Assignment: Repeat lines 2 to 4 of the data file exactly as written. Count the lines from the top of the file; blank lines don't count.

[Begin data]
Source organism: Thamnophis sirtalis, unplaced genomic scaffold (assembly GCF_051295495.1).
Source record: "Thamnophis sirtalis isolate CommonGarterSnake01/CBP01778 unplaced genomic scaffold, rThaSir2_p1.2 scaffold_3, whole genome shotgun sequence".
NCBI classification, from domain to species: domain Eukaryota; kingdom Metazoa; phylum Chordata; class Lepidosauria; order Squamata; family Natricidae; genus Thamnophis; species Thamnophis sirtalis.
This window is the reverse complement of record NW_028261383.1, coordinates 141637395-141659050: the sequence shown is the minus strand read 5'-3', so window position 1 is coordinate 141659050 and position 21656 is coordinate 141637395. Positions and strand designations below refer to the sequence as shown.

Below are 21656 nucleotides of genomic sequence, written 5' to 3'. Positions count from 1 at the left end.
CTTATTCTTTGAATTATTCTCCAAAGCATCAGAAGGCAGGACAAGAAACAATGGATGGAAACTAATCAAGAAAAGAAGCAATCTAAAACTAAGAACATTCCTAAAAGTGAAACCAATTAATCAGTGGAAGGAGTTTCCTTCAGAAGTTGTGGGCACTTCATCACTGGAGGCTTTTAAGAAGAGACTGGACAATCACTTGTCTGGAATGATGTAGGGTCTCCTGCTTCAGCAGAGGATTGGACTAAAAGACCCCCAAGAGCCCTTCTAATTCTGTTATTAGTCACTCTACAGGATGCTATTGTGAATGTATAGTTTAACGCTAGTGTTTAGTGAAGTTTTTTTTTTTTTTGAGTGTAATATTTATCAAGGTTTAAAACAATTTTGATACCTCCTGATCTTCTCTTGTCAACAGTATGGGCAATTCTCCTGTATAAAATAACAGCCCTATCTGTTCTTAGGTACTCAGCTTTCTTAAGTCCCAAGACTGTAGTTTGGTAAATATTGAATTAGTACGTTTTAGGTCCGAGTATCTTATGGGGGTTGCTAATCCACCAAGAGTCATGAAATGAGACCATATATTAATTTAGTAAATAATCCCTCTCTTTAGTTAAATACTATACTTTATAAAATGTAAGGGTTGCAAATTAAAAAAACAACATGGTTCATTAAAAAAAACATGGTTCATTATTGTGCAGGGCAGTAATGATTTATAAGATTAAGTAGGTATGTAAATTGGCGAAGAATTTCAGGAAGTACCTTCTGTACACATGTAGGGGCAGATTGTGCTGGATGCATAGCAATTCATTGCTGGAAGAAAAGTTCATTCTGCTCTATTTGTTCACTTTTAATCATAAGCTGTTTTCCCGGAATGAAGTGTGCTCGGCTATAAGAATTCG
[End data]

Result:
Source record: "Thamnophis sirtalis isolate CommonGarterSnake01/CBP01778 unplaced genomic scaffold, rThaSir2_p1.2 scaffold_3, whole genome shotgun sequence".
NCBI classification, from domain to species: domain Eukaryota; kingdom Metazoa; phylum Chordata; class Lepidosauria; order Squamata; family Natricidae; genus Thamnophis; species Thamnophis sirtalis.
This window is the reverse complement of record NW_028261383.1, coordinates 141637395-141659050: the sequence shown is the minus strand read 5'-3', so window position 1 is coordinate 141659050 and position 21656 is coordinate 141637395. Positions and strand designations below refer to the sequence as shown.